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Climate Change and the Water Crisis in the US Southwest

Where and how will climate change first affect large numbers of American voters? Answering that question may be crucial to the global efforts to protect the earth’s climate. The tsunami of stupidity and science denial that has washed over Washington won’t be held back by earnest calculations of long-run risks, or by the potential inundation of remote island nations, or by the news that polar bears and other iconic species are endangered. While climate change may seem remote, the water crisis in the Southwest is all too immediate. Recent years of drought have reached critical levels, threatening to curtail agriculture and even the normal patterns of urban life throughout the region. Even if today’s climate remained unchanged, water use in Arizona, California, Nevada, New Mexico and Utah would more than double over the next century, just from population and income growth.

Where and how will climate change first affect large numbers of American voters? Answering that question may be crucial to the global efforts to protect the earth’s climate. The tsunami of stupidity and science denial that has washed over Washington won’t be held back by earnest calculations of long-run risks, or by the potential inundation of remote island nations, or by the news that polar bears and other iconic species are endangered.

While climate change may seem remote, the water crisis in the Southwest is all too immediate. Recent years of drought have reached critical levels, threatening to curtail agriculture and even the normal patterns of urban life throughout the region. Even if today’s climate remained unchanged, water use in Arizona, California, Nevada, New Mexico and Utah would more than double over the next century, just from population and income growth.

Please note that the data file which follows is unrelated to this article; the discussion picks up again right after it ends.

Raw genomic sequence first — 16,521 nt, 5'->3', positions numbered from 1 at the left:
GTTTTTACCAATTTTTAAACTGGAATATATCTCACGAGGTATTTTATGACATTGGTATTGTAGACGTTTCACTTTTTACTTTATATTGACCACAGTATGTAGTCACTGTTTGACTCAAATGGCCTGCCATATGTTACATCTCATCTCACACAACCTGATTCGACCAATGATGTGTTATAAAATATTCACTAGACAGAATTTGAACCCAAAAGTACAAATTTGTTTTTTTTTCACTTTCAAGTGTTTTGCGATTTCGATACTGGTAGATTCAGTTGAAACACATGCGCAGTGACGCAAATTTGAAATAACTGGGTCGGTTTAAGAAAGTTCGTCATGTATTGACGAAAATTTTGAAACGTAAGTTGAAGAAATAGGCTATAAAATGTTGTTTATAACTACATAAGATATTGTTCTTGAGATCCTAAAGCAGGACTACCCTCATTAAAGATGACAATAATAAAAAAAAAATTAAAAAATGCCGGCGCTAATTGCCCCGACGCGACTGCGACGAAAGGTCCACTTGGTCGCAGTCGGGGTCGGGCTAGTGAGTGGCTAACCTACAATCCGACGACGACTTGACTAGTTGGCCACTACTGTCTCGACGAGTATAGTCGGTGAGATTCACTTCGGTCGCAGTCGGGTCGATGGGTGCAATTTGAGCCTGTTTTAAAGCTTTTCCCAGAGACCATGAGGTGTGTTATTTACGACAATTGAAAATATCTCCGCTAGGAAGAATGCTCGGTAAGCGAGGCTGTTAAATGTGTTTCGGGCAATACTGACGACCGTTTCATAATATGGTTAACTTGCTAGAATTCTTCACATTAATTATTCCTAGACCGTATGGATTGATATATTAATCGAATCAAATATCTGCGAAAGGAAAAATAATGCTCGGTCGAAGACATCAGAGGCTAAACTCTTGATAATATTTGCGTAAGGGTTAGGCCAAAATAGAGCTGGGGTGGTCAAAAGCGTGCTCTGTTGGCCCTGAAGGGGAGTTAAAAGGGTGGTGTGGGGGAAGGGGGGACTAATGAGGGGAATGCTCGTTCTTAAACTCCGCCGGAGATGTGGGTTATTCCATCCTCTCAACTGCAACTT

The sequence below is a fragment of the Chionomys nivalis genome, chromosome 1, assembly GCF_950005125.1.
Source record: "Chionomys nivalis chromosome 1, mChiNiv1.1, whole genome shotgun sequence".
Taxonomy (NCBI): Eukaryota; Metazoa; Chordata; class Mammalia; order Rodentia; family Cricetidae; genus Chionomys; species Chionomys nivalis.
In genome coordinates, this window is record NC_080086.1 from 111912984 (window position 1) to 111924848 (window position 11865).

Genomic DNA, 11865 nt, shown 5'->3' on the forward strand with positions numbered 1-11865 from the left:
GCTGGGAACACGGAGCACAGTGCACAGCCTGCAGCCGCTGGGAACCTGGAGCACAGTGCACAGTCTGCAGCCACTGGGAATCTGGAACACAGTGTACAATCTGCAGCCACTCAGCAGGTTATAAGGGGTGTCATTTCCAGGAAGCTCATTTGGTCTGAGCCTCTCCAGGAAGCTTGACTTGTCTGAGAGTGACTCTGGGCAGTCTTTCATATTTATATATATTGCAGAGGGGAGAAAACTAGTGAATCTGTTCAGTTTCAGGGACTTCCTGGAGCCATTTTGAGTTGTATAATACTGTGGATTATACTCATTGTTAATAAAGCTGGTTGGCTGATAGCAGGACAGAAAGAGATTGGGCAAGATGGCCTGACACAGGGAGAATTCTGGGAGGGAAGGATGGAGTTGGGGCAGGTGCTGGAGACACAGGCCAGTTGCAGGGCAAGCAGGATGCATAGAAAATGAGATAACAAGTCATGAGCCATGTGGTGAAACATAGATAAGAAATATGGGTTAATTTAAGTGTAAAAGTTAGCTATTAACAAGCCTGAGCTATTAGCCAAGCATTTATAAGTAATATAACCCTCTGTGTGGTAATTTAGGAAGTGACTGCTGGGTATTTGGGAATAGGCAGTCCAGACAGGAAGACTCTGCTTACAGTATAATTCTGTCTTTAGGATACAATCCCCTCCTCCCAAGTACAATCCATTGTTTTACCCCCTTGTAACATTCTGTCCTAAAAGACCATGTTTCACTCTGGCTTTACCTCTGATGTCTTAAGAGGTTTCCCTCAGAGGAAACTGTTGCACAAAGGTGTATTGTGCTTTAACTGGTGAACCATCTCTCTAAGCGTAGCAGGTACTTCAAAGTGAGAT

In a recent study, Elizabeth Stanton and I show that the changing climate will make a bad situation worse, increasing the Southwest’s water consumption by an additional one-third of today’s level of use. There is simply no way to get that much water; the region’s rivers and rainfall aren’t going to grow. Ocean desalination is expensive, energy-intensive, and environmentally controversial. Groundwater, which makes up the water deficit today, is bound to run out at some point; it is being used far beyond its recharge rate in California and Arizona, and probably elsewhere as well. There are two different estimates of California’s current groundwater reserves; the state would need three times the more optimistic estimate in order to make it through the next century.

Solving the water crisis will require reductions in water use. Nevada and Utah are the top two states in per capita residential water use today. Extensive conservation and efficiency measures will be needed, reshaping urban water use, improving irrigation methods, and cutting back on the region’s lowest-value crops, which are worth less than the water used to grow them.

It gets much harder to solve the water crisis when it gets hotter: we found that climate change could add as much as $1 trillion to the costs of water scarcity for the five Southwestern states over the next century. As Americans start to experience mounting costs of climate change in this and other areas, spending money to reduce carbon emissions will look like a bargain by comparison.

So here’s a message from planet earth to our newly elected Congressional “leaders:” You’ve made it clear that you’re not planning to protect the climate because of what’s happening to polar bears, or the islands that are sinking beneath the waves, or even because you care about the lives of your great-grandchildren. But you’ve got to take action anyway; controlling climate change is crucial if you want people to have reliable water supplies in the Southwest. This isn’t the only way that you’ll feel the impacts of climate change in years to come – but it could be the first big one.

Read the full study, “The Last Drop: Climate Change and the Southwest Water Crisis” at the Stockholm Environment Institute.

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